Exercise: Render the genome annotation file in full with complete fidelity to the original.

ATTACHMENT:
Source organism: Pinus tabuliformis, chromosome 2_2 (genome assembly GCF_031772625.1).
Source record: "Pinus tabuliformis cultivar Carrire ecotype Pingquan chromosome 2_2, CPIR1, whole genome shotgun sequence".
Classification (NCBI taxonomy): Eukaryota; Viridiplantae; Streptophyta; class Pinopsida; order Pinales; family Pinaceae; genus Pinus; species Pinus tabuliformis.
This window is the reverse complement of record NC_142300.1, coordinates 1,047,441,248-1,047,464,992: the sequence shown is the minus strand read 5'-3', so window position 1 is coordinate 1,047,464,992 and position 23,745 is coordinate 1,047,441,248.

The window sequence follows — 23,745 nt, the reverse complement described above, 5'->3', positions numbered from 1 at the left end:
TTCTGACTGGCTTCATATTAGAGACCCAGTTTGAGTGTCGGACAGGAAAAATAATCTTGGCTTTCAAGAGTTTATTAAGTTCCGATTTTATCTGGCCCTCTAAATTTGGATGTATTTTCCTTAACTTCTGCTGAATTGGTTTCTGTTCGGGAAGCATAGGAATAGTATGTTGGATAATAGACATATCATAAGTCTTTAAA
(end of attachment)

Source organism: Pinus tabuliformis, chromosome 2_2 (genome assembly GCF_031772625.1).
Source record: "Pinus tabuliformis cultivar Carrire ecotype Pingquan chromosome 2_2, CPIR1, whole genome shotgun sequence".
Classification (NCBI taxonomy): Eukaryota; Viridiplantae; Streptophyta; class Pinopsida; order Pinales; family Pinaceae; genus Pinus; species Pinus tabuliformis.
This window is the reverse complement of record NC_142300.1, coordinates 1,047,441,248-1,047,464,992: the sequence shown is the minus strand read 5'-3', so window position 1 is coordinate 1,047,464,992 and position 23,745 is coordinate 1,047,441,248.

The window sequence follows — 23,745 nt, the reverse complement described above, 5'->3', positions numbered from 1 at the left end:
TTCTGACTGGCTTCATATTAGAGACCCAGTTTGAGTGTCGGACAGGAAAAATAATCTTGGCTTTCAAGAGTTTATTAAGTTCCGATTTTATCTGGCCCTCTAAATTTGGATGTATTTTCCTTAACTTCTGCTGAATTGGTTTCTGTTCGGGAAGCATAGGAATAGTATGTTGGATAATAGACATATCATAAGTCTTTAAA